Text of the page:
How to write a CV

Ages 18-24

When looking for a job or planning your future career, it’s vital that you have a CV. This is a summary of who you are, your skills, experience, and interests. A well-written and presented CV really can boost your chances of getting an interview, so here are our top tips for creating a standout CV.

What to do - and what not to do - with your CV

Your CV’s a critical document. It can either get you through the door, or land you in the bin. Make the right impression with these tips on what to do, and what to avoid.


  • Keep it clean, with a nice simple layout and an easy-to-read font
  • Check and proof-read, spot any errors
  • Use plain, formal English


  • Spread your CV over too many pages
  • Add waffle or irrelevant information — keep it focused
  • Send out an identical CV for every role - tailor it

How to complete each section

Contact details

First things first, you'll need a contact section.

This is pretty straightforward — your name, email, telephone number... make sure you’ve got a professional sounding email rather than a jokey one. And there’s no need to include your date of birth or a photo.

Personal profile

This is a professional summary of you. Think about the qualities and attributes you’ll bring. Hard-working, committed, creative — what can you offer? And what are you looking for? This only needs to be a few sentences long but make it relevant to each role you apply for with a few tweaks.

Transferable skills

Now it's time to start thinking about all the experiences you have had, whether paid or unpaid. Responsibilities, volunteering, hobbies, team sports, training. What skills do they give you? And which might be a good fit for the kinds of jobs you’re looking for?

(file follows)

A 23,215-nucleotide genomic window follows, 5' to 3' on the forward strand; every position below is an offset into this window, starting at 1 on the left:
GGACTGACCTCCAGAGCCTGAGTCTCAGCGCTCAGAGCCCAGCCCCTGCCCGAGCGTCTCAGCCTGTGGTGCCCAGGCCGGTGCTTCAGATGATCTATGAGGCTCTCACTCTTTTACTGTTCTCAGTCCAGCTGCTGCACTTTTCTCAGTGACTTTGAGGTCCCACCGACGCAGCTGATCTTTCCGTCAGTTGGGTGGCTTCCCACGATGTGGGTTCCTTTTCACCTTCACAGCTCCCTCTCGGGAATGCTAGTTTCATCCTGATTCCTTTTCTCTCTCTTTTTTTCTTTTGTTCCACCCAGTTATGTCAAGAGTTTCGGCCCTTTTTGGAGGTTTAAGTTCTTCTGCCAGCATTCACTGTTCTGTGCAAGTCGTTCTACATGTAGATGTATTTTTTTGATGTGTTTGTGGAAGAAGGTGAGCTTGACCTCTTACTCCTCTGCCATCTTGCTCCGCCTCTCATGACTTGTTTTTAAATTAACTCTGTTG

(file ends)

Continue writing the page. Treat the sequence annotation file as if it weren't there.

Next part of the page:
Career history

The first thing to note is that experiences are listed with the most recent first, working backwards.

Not had many jobs? You can include:

  • Part-time work
  • Any work experience you’ve had
  • Any volunteering you’ve done

Education and training

Just like with work experience, you list your most recent exams first, working backwards. Still studying? Don’t worry! You can say which qualifications you are studying for, and when you expect to take an exam or receive your assessment.

Do include extra things such as training, awards or exams (for example, musical instrument grades).

Interests and additional information

This just gives the reader a little bit of your personality, so you can summarise the kinds of things you like to do for fun. You can also list any additional languages you speak, places you’ve travelled and hobbies. Don’t worry — this section doesn’t have to be long.

Key takeaways

  • Pitch it right - Remember to use a formal tone, and professional language. ‘Power verbs’ such as developed, managed and introduced can give a positive sense of what you’ve done.
  • Check and check again - Once you’ve finished your CV, take a break then check with ‘fresh eyes’. Get a friend to proofread. It’s vital to avoid unnecessary errors which might let you down. Also, check which file type is preferred by the recipient.
  • Tailor it - Every job is different, so always ‘tailor’ your CV to that job’s specific requirements, changing the focus or language used. Check it against the job description and person specification and echo the key words and phrases you find there.